Homemade is Better—Easy Sauces: Mayonnaise

A while back, it occurred to me that many of the sauces and spreads we use are almost always easy enough to make.  I’m going to start a series of easy sauces to make that have multiple applications!  For example, mayonnaise is the main ingredient in some salad dressings, like creamy coleslaw or even a quick hollandaise sauce (future recipe).

There are five “Mother Sauces” that all students in culinary arts learn to make.  They are tomato, velouté, hollandaise, béchamel, and brown sauce (Espagnole).  Hollandaise is eggs and hot butter.  You would quickly whip the eggs, add the butter in small amounts at first, and then eventually increase it until you have a beautiful looking buttery sauce for eggs benedict.  But this mayo recipe gives us a way to hack the hollandaise and keep it stable in the fridge for longer than a day.  You can reheat and reuse it a few times too.

The other mother sauces are common as well; you probably don’t realize it, though.  Tomato sauce is likely an obvious one; pasta sauce or pizza sauce are common uses.  Velouté is a thickened sauce made from stock, butter, and flour.  The stock can be beef, chicken, fish, pork, lobster; it just must be a stock where the bones are not roasted in the oven.  A chicken volute is probably the most common.  Supreme sauce, which has cream, butter, and lemon juice, is the most popular version of this sauce.  It’s kind of like chicken gravy, but it’s not browned like a gravy.

Béchamel is a type of cream sauce with the main ingredients of butter, flour, and milk.  You might recognize those from mac and cheese.  That’s what is in the dry cheese packs of KD, mostly.  But it’s super easy to make on its own.  The last of the mother sauces is the brown sauce, also known as Espagnole sauce.  Its familiar form is called demi-glace.  It’s a beef gravy with tomato products added.  The chef will roast beef bones and add tomato paste and mirepoix (an equal combination of carrots, celery, and onion) when making it.  Then the bones are added to a pot with water, mirepoix, and herbs to make a rich stock.  Then it’s thickened with flour and butter (also known as a roux) and becomes a brown sauce.  It’s a beef gravy, but it doesn’t have to be beef; in fact, turkey or chicken are possible substitutes, although it’s not common.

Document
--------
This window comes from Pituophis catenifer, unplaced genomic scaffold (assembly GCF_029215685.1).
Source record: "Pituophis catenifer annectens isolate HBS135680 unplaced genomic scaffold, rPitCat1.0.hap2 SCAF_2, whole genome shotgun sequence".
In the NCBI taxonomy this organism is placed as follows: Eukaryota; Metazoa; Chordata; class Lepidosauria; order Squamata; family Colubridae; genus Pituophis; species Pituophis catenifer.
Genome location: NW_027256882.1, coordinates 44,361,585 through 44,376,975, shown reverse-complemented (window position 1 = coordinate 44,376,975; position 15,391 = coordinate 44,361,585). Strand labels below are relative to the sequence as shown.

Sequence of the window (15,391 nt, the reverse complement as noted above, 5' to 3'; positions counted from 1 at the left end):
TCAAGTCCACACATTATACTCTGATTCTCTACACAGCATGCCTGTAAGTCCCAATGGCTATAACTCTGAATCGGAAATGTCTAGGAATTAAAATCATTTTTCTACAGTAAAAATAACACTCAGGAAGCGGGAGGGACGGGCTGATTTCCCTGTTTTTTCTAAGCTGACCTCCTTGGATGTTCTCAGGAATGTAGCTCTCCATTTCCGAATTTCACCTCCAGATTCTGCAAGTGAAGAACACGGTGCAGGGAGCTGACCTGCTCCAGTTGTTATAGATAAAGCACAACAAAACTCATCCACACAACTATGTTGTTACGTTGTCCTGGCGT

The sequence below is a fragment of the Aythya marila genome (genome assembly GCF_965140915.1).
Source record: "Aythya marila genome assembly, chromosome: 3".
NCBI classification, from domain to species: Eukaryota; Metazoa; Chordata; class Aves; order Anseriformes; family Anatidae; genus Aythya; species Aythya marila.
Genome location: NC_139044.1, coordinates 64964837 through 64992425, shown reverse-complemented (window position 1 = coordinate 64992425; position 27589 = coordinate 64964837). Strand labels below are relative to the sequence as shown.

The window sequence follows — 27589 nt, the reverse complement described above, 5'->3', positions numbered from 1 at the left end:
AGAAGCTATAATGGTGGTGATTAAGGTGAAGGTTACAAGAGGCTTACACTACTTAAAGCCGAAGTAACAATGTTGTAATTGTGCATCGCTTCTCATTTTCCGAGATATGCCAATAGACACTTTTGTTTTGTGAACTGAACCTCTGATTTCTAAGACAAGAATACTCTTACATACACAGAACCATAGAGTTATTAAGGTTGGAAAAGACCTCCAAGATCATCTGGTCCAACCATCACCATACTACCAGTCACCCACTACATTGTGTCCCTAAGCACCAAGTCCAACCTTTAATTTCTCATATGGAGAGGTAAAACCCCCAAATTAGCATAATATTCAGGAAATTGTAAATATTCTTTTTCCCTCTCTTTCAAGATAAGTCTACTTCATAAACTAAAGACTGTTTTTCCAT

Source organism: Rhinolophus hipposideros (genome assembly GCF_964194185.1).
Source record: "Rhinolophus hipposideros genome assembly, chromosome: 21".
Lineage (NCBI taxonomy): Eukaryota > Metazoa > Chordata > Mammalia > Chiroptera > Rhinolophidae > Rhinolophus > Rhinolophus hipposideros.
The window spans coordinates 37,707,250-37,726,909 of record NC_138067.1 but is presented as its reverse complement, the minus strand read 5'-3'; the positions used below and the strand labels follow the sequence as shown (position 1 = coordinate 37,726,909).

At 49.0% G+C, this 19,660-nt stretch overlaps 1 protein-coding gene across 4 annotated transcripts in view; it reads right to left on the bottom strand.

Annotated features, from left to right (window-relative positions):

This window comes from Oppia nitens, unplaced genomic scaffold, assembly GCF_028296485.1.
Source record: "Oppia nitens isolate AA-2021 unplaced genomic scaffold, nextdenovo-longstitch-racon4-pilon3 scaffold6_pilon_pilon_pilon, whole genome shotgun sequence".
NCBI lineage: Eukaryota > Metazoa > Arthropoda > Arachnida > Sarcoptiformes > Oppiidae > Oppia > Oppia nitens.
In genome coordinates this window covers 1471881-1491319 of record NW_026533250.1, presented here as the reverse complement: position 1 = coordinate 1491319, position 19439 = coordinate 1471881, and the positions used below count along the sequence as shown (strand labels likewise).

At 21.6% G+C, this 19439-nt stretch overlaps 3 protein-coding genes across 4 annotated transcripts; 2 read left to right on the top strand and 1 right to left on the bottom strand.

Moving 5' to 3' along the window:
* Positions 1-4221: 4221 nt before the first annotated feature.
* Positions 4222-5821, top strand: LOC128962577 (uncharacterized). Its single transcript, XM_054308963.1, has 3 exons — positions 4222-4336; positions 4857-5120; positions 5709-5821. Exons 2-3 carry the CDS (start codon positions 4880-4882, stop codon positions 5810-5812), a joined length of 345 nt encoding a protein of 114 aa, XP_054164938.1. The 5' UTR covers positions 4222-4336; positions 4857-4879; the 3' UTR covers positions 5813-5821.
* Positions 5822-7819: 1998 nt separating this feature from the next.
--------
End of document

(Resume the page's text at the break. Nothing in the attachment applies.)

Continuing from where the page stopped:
I use a whole egg in this recipe, but egg yolk is traditionally the main ingredient.  I used the entire egg because I feel like it adds a certain amount of insurance for the emulsion; it’s also possible I’m making that up in my head.  The critical factor here isn’t whether you choose to use egg yolk or a whole egg; it’s the speed at which you add the oil.  It has to be added slowly at first to the sauce.  You may speed this up later as the egg absorbs more oil but take it very slowly.  One egg yolk can also hold a maximum of 1 cup of fat (such as oil).  There is a new factoid for you.  If you use a stand mixer with your whisk attachment, you’ll want full power!  Turn up to eleven, as the saying goes.    Add your oil, one tsp at a time, until the mixture is starting to turn white.  Then add the oil a little faster in a thin steady stream.  Once the oil is gone, you should have a lovely fluffy white mayonnaise.  Taste it for acid (lemon juice and vinegar).  Add a little more if you think it needs it, or just leave it.

Now you’ve made mayo!  Good work, you!

Mayonnaise

Ingredients:

One large egg (or egg yolk)
½ tsp fine salt
½ tsp ground mustard
2 tsp lemon juice
1 TBSP white vinegar
1 cup canola oil

Directions:
  • Crack the egg into a stand mixer OR a bowl.
  • Add the salt and mustard.
  • Add half of the vinegar and lemon juice.
  • Slowly add the oil, 1 tsp at a time while mixing on high.
  • Continue to add the oil 1 tsp at a time until an emulsion has formed.
  • Once the mayonnaise starts to turn white, you can add the oil a little faster in a steady thin stream.
  • Once the oil is added, taste it for tartness. If you can’t taste the lemon juice yet, you can add the remaining tsp.
  • If the mayo seems very think, you can add the remaining vinegar 1 tsp at a time until it looks like the right consistency for you.
  • Leave it at room temp for one hour, then refrigerator for up to a week.
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